Image classification with Python

Image classification with Python


March 3, 2016

We are going to classify a multitemporal image stack of MODIS NDVI time series (MOD13Q1). The stack consists of 23 bands (16-day composites) with a spatial resolution of 231m in sinusoidal projection. We want to classify the different land use types, especially to discriminate different crop types.

Install Python and required image processing and scientific programming packages:

sudo apt-get install python-numpy scikit-learn scikit-image

For beginners, the basic Python IDLE is sufficient for scripting. However, another IDE, LiClipse is highly recommended:

We assume that you already have created a bunch of training samples in 8bit TIFF format with distinct class labeling (1,2,3,4, etc). It is necessary that these single pixels are snapped to the pixel size of the original dataset and have the same dimensions and extent.

Now write your Training script:

# import all required Python packages:
import as io
import numpy as np
import os, shutil
from sklearn.ensemble import AdaBoostClassifier, RandomForestClassifier, GradientBoostingClassifier, ExtraTreesClassifier
from sklearn.externals import joblib

# set up your directories with the MODIS data
 rootdir = "C:\\Data\\Raster\\MODIS\\"
# path to your training data
path_pix = "C:\\Data\\Samples\\"
# path to your model
path_model = "C:\\Data\\Models\\"
# path to your classification results
path_class = "C:\\Data\\Class\\"

 # declare a new function
 def training():
    # path to your MODIS TIFF  
    raster = rootdir + "modis_stack_ndvi.tif"
    # path to your corresponding pixel samples (training data) 
    samples = path_pix + "samples_modis.tif"  

    # read in MODIS raster
    img_ds = io.imread(raster)
    # convert to 16bit numpy array 
    img = np.array(img_ds, dtype='int16')

    # do the same with your sample pixels 
    roi_ds = io.imread(samples)   
    roi = np.array(roi_ds, dtype='int8')  
    # read in your labels
    labels = np.unique(roi[roi > 0]) 
    print('The training data include {n} classes: {classes}'.format(n=labels.size, classes=labels))

    # compose your X,Y data (dataset - training data)     
    X = img[roi > 0, :] 
    Y = roi[roi > 0]     

    # assign class weights (class 1 has the weight 3, etc.)
    weights = {1:3, 2:2, 3:2, 4:2}

    # build your Random Forest Classifier 
    # for more information:

    rf = RandomForestClassifier(class_weight = weights, n_estimators = 100, criterion = 'gini', max_depth = 4, 
                                min_samples_split = 2, min_samples_leaf = 1, max_features = 'auto', 
                                bootstrap = True, oob_score = True, n_jobs = 1, random_state = None, verbose = True)  

    # alternatively you may try out a Gradient Boosting Classifier 
    # It is much less RAM consuming and considers weak training data      
    rf = GradientBoostingClassifier(n_estimators = 300, min_samples_leaf = 1, min_samples_split = 4, max_depth = 4,    
                                    max_features = 'auto', learning_rate = 0.8, subsample = 1, random_state = None,         
                                    warm_start = True)

    # now fit your training data with the original dataset
    rf =,Y)

    # export your Random Forest / Gradient Boosting Model     
    model = path_model + "model.pkl"
    joblib.dump(rf, model)


And now write your classification script:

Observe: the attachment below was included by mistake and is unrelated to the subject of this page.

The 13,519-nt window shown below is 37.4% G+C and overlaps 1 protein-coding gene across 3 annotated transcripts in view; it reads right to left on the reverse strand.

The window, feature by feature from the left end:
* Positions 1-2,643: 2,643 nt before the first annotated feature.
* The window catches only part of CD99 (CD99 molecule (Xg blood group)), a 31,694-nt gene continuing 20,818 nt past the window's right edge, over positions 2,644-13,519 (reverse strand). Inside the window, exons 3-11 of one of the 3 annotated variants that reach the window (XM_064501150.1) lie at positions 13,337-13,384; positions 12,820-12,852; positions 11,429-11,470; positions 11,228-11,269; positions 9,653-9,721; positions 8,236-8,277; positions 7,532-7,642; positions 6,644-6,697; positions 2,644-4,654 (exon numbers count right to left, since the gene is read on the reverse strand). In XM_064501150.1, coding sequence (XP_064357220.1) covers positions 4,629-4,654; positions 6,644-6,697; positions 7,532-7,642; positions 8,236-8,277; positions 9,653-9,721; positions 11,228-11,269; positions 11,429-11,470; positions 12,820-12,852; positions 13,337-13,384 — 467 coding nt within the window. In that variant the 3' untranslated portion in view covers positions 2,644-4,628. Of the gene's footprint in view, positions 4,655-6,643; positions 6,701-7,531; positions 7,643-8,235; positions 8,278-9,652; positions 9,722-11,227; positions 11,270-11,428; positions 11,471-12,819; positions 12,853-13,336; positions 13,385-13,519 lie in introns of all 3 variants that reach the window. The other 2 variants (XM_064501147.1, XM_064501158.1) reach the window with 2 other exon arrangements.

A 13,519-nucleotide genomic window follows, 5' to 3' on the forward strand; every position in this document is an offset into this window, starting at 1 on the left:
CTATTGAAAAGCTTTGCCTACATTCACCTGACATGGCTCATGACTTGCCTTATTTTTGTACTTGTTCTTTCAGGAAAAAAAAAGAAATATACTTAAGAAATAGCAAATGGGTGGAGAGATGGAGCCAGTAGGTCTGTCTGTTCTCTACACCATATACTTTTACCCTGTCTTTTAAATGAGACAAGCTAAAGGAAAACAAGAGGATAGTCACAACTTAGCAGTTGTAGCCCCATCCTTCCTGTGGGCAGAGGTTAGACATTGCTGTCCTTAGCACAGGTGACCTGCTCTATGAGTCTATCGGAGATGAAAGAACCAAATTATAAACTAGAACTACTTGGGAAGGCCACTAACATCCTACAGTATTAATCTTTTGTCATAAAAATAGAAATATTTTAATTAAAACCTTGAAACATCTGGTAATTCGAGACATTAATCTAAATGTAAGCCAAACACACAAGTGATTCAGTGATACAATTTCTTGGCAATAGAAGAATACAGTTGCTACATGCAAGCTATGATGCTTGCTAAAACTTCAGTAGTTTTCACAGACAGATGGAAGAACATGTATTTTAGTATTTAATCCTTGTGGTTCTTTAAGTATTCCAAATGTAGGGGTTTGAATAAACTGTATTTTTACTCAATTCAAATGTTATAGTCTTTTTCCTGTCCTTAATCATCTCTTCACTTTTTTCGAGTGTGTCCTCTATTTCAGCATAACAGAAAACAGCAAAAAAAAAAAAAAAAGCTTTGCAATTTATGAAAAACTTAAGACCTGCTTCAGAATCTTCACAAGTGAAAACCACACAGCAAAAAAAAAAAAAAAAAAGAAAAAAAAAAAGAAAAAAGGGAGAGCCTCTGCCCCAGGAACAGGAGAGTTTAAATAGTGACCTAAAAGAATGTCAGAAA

def classification():
    # Read worldfile of original dataset
    tfw_old = str(raster.split(".tif")[0]) + ".tfw"     

    # Read Data    
    img_ds = io.imread(raster)   
    img = np.array(img_ds, dtype='int16')    

    # call your random forest model
    rf = path_model + "model.pkl"          
    clf = joblib.load(rf)    

    # Classification of array and save as image (23 refers to the number of multitemporal NDVI bands in the stack) 
    new_shape = (img.shape[0] * img.shape[1], img.shape[2]) 
    img_as_array = img[:, :, :23].reshape(new_shape)   

    class_prediction = clf.predict(img_as_array) 
    class_prediction = class_prediction.reshape(img[:, :, 0].shape)  

    # now export your classificaiton
    classification = path_class  + "classification.tif" 
    io.imsave(classification, class_prediction)    

    # Assign Worldfile to classified image    
    tfw_new = classification.split(".tif")[0] + ".tfw"   
    shutil.copy(tfw_old, tfw_new)


Multitemporal NDVI MODIS Stack with clipped AOI:


Training pixels with distinct classes are created from field sampling points and snapped to the original raster extent:


Classification results (left image: same extent as above):

3 4




you may also like:

New guest researcher from Senegal: Ousmane Badji

New guest researcher from Senegal: Ousmane Badji

We are delighted to welcome Ousmane BADJI, our newest guest scientist, to Würzburg. Since his arrival in January 2024, he has integrated seamlessly into our research community. Ousmane has a multidisciplinary background in Agroforestry and Ecology, encompassing both...

semester wrap-up by our latest EAGLE generation

semester wrap-up by our latest EAGLE generation

Our latest generation of EAGLEs just wrote a nice blog post summarizing their first months within the EAGLE program, outlining how they bonded and formed a group plus how they experienced their first earth observation courses within our international M.Sc. program:...

Lecture at the DLR site colloquium in Oberpfaffenhofen

Lecture at the DLR site colloquium in Oberpfaffenhofen

"Into space for the earth" was the title of a lecture by Prof. Hannes Taubenböck that he gave on February 19th at the DLR site colloquium in Oberpfaffenhofen. The focus was on the question of how we can use remote sensing data, methods and results to help stimulate...